Guttentag, D. A. (2012). Volunteer tourism has gone commercial: the reasons and the implications. Tourism Recreation Research, 37(3), 273–275.
Hammersley, L. A. (2014). Volunteer tourism: building effective relationships of understanding. Journal of Sustainable Tourism, 22(6), 855–873.
Holdsworth, C., & Quinn, J. (2010). Student volunteering in English higher education. Studies in Higher Education - STUD HIGH EDUC, 35, 113–127.
Holmes, K., Smith, K. M., Lockstone-Binney, L., & Baum, T. G. (2010). Developing the dimensions of tourism volunteering. Leisure Sciences, 32(3), 255–268.
Lupoli, C., Morse, W. C., Bailey, C., & Schelhas, J. (2014). Assessing the impacts of international volunteer tourism in host communities: a new approach to organizing and prioritizing indicators. Journal of Sustainable Tourism, 22, 898–921.
Lyons, K., Hanley, J., Wearing, S., & Neil, J. (2012). Gap year volunteer tourism. Myths of global citizenship? Annals of Tourism Research, 39(1), 361–378.
McGehee, N. G. (2014). Volunteer tourism: evolution, issues and futures. Journal of Sustainable Tourism, 22(6), 847–854.
Mcgloin, C., & Georgeou, N. (2015). “Looks good on your CV”: the sociology of voluntourism recruitment in higher education. Journal of Sociology, 1–15.
Popham, G. (2015). Boom in “voluntourism” sparks concerns over whether the industry is doing good | Reuters. Reuters. Retrieved from http://www.reuters.com/article/2015/06/29/us-travel-volunteers-charities-idUSKCN0P91AX20150629. Accessed 15 Dec 2017.
Rehberg, W. (2005). Altruistic individualists: motivations for international volunteering among young adults in Switzerland. Voluntas: International Journal of Voluntary and Nonprofit Organizations, 16(2), 109–122.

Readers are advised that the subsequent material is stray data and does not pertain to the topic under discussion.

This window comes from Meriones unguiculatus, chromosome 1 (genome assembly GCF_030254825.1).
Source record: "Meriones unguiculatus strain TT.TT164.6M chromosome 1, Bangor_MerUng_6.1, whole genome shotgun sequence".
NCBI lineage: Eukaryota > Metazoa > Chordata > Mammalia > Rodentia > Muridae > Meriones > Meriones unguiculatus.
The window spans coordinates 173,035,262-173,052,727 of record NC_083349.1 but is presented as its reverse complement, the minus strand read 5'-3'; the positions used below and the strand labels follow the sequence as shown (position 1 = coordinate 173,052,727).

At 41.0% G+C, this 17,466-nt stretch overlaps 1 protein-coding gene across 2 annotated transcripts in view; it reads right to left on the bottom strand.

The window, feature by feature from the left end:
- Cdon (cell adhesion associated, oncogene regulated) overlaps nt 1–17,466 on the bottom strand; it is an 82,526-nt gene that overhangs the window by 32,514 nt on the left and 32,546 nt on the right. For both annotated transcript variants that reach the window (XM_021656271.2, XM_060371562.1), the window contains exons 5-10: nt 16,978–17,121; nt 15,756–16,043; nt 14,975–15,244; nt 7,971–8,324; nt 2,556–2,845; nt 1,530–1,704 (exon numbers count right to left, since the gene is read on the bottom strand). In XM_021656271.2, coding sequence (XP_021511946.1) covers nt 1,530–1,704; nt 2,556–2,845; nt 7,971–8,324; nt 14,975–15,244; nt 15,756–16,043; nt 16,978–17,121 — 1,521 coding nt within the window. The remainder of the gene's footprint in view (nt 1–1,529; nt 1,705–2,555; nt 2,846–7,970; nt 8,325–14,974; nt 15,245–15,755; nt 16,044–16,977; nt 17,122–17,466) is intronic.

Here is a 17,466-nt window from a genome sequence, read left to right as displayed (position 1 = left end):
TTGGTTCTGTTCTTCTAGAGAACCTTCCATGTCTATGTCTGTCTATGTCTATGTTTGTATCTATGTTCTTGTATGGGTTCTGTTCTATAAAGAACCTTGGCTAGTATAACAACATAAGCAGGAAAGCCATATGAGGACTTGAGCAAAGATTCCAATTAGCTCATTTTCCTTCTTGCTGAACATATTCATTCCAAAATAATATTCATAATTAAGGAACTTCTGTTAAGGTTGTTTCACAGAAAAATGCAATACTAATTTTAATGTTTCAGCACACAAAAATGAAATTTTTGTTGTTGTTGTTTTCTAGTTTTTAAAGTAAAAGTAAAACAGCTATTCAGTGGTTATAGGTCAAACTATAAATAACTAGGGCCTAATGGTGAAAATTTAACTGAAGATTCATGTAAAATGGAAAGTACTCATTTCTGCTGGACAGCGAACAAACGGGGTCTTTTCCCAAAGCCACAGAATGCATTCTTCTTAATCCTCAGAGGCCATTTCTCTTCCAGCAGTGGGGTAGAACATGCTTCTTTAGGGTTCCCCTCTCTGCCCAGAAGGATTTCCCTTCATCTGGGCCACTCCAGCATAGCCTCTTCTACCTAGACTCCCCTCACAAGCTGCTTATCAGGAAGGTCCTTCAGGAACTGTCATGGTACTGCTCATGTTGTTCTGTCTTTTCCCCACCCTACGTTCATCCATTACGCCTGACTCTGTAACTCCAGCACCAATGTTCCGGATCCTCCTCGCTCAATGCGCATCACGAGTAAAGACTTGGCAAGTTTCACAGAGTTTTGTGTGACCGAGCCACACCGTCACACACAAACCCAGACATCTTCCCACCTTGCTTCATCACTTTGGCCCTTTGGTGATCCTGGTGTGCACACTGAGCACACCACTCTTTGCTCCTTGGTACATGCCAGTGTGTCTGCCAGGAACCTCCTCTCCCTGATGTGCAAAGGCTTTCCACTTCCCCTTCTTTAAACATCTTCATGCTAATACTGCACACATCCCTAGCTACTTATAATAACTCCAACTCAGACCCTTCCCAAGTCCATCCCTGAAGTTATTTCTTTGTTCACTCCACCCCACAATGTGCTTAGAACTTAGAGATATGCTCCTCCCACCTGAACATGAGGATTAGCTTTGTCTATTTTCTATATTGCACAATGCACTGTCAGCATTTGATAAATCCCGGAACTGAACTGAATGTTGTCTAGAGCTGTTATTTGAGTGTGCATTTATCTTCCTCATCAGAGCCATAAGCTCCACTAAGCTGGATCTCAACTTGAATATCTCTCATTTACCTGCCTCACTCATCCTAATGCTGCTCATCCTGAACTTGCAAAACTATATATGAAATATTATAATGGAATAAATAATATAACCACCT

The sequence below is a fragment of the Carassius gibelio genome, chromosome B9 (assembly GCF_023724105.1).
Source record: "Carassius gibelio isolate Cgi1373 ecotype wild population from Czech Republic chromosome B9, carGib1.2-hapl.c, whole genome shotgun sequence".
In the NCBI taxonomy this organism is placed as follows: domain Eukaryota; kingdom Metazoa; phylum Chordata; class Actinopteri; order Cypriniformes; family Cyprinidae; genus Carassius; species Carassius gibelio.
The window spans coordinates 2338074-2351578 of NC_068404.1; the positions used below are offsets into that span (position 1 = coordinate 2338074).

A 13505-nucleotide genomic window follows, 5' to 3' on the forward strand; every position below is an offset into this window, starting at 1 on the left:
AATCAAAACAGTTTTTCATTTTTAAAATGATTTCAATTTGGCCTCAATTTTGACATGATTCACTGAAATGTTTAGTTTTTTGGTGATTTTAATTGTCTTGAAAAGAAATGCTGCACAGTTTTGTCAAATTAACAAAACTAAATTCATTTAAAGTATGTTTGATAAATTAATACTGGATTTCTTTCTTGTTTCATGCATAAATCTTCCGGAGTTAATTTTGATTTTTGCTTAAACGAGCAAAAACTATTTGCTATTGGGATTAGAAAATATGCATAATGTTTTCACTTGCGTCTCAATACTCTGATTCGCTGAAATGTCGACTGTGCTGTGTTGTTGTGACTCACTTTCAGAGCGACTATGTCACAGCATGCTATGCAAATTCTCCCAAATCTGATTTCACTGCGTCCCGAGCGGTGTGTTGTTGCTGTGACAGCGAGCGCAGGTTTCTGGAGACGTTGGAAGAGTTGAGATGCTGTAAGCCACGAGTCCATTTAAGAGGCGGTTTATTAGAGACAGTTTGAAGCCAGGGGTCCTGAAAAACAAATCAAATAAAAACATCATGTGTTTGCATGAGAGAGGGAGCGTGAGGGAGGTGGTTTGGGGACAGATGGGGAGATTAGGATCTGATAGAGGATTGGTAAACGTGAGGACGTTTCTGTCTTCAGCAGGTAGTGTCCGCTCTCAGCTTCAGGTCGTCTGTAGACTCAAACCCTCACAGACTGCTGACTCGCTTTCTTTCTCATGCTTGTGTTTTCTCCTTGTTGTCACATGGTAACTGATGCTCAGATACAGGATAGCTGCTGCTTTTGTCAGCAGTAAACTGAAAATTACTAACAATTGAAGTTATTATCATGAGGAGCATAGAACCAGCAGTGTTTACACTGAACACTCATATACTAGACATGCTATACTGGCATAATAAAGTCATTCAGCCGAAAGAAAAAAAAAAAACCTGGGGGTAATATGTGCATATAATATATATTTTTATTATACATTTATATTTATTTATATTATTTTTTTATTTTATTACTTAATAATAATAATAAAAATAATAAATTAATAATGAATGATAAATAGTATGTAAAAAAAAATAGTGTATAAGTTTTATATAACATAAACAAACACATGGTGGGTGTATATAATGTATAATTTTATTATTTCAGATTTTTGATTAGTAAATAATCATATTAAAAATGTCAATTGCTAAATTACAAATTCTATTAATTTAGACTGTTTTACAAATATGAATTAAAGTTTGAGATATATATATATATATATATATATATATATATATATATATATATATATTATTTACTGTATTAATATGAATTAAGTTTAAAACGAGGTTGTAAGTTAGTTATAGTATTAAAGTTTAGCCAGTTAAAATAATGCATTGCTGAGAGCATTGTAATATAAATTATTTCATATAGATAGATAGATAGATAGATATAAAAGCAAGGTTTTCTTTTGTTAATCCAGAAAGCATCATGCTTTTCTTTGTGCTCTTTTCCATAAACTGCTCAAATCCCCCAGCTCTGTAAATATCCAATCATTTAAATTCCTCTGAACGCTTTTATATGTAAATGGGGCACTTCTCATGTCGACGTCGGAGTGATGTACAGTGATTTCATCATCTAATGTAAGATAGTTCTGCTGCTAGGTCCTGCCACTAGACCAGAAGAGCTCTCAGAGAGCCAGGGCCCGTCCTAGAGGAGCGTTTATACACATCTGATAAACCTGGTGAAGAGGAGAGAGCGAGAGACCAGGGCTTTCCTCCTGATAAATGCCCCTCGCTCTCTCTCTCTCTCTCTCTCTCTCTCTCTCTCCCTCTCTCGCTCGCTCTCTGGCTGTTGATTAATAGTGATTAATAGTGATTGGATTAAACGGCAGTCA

Sin, H. L. (2009). Volunteer tourism: “Involve me and I will learn”? Annals of Tourism Research, 36(3), 480–501.
Smith, K., & Holmes, K. (2009). Researching volunteers in tourism: going beyond. Annals of Leisure Research, 12(3–4), 403–420.
SSH REB. (2005). Guidelines for ethical conduct in participant observation. University of Toronto Social Sciences and Humanities Research Ethics Board. https://doi.org/10.1186/1472-6963-9-110.
Taplin, J., Dredge, D., & Scherrer, P. (2014). Monitoring and evaluating volunteer tourism: a review and analytical framework. Journal of Sustainable Tourism, 22, 874–897.
Wearing, S., & McGehee, N. (2013). Volunteer tourism: a review. Tourism Management, 38, 120–130.
Zahra, A., & McGehee, N. G. (2013). Volunteer tourism: a host community capital perspective. Annals of Tourism Research, 42, 22–45.
An earlier version of this paper was presented at the European Higher Education Society conference in Porto, Portugal, September 2017. This work has been supported by COMPETE: POCI-01-0145-FEDER-007043 and FCT – Fundação para a Ciência e Tecnologia within the Project Scope: UID/CEC/00319/2013. The work was also undertaken as part of the “Crossing Borders” First Cycle Minor programme at the University of Twente. The authors would like to thank the host organisation and the interviewees for their candid responses. Any errors or omissions remain the responsibilities of the authors.
About this article
Cite this article
Cunha, J., Mensing, R. & Benneworth, P. A conceptual framework to understand student volunteerism. Tert Educ Manag 25, 31–44 (2019). https://doi.org/10.1007/s11233-018-09012-x
- Student volunteerism
- Academic volunteering
- Global south
- Sustainable development
- University engagement
- Knowledge society